Of the three actor-directors who made their feature filmmaking debuts at this year's Sundance, it looks like Mark Ruffalo (Sympathy for Delicious) and Philip Seymour Hoffman (Jack Goes Boating) can keep their day jobs. But Mexican star Diego Luna, with the magical family drama Abel, is the director discovery of this festival.
A few years ago, Abel, about a troubled young boy who returns home from a hospital stint to take on the role of the family's missing father, would have been scooped up by a specialty distrib. But in today's market, a small-scale Spanish-language art film faces tougher going. If the film does well in Mexico and is selected as its 2010 Oscar submission, that could drive it into the arms of a distrib like Apparition (Bob Berney released Y Tu Mama Tambien), IFC or Sony Pictures Classics.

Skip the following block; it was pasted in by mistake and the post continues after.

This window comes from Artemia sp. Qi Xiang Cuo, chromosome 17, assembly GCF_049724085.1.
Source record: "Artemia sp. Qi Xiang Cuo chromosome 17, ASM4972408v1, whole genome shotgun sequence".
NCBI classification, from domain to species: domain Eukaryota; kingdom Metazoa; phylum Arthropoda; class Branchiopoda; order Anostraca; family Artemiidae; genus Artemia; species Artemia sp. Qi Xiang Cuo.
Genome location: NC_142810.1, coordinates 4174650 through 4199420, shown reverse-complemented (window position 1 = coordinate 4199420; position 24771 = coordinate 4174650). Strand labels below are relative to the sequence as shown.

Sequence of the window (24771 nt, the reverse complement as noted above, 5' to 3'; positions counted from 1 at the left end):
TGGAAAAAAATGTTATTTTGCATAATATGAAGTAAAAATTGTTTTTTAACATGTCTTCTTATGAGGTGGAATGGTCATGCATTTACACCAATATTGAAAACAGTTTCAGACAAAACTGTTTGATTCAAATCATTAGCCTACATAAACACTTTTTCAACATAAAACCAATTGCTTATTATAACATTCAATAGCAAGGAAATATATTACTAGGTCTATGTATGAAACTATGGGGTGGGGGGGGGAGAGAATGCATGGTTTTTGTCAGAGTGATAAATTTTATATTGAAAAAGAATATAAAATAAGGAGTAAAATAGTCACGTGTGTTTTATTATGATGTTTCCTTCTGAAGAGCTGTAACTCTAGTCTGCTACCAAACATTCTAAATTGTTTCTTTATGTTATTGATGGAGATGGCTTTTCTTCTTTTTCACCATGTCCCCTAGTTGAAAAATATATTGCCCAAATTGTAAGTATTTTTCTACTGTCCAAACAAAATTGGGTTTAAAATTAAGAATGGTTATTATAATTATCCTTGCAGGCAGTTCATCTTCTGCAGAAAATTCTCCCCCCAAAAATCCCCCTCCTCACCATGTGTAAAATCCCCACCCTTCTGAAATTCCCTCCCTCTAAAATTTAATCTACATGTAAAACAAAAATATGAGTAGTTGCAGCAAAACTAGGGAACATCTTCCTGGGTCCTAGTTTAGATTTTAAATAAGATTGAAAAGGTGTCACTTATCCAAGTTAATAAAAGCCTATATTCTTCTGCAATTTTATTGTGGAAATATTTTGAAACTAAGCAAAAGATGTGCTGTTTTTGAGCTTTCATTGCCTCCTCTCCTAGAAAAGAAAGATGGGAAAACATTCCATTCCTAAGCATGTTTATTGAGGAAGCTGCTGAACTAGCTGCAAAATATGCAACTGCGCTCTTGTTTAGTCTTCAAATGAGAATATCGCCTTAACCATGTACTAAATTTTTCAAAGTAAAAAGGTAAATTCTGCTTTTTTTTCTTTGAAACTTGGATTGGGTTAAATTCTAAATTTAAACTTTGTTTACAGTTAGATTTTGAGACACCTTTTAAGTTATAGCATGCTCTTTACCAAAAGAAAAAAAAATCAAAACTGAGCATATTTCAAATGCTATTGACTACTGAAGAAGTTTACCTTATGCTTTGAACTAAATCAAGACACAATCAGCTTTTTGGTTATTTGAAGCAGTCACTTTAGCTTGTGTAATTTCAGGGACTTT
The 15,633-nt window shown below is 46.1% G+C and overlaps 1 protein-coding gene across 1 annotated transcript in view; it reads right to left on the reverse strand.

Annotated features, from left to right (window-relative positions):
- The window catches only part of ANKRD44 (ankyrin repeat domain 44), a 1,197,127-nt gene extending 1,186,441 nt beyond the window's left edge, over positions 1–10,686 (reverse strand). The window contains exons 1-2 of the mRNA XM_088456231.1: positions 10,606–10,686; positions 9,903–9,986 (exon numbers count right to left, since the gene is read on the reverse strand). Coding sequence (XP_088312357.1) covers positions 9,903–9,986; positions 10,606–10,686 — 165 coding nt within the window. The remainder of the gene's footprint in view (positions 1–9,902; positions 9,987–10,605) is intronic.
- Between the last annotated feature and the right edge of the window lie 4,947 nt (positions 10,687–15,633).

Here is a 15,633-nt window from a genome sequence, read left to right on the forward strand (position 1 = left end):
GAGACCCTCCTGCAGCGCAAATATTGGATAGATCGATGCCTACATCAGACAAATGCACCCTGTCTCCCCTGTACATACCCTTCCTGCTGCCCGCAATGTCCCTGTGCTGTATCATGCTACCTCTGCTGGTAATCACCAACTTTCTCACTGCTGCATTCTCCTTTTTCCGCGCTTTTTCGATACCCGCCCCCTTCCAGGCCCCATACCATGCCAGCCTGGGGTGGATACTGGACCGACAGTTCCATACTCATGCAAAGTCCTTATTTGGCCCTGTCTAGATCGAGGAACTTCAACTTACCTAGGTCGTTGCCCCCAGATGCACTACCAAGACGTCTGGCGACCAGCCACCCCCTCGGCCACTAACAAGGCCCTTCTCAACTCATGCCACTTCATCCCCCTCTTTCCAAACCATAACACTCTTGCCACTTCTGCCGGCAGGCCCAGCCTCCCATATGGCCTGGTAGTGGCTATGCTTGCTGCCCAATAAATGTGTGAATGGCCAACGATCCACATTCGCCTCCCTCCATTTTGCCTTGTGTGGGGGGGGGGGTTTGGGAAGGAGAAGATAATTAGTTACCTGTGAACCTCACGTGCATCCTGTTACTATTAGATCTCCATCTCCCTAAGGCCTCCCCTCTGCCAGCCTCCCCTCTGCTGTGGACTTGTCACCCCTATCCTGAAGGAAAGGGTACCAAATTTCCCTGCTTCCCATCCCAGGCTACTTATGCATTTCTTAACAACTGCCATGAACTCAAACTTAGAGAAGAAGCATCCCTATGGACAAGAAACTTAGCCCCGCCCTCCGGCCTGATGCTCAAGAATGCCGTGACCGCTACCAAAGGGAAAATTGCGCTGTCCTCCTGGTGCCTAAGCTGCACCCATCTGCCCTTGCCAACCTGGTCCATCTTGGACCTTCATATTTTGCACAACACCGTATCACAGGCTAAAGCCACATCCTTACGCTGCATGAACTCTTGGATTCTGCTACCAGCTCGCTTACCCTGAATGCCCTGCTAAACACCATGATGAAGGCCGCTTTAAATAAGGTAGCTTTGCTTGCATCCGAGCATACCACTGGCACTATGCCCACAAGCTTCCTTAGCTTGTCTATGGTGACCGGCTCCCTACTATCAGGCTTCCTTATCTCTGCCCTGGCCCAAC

A child of the theater who was raised by his single art director dad, Luna grew up young, and has made some 30 films in his 30 years. Directors Alfonso Cuaron and Luis Mandoki both helped Luna with his film, as well as his long-time acting cohort and producing partner, Gael Garcia Bernal (Rudo y Cursi). I look forward to seeing more from Luna. Herewith, our three-part flip-cam conversation:
Part One: Growing Up in Mexico and Becoming an Actor
Part Two: Becoming a Director
Part Three: Getting Abel Seen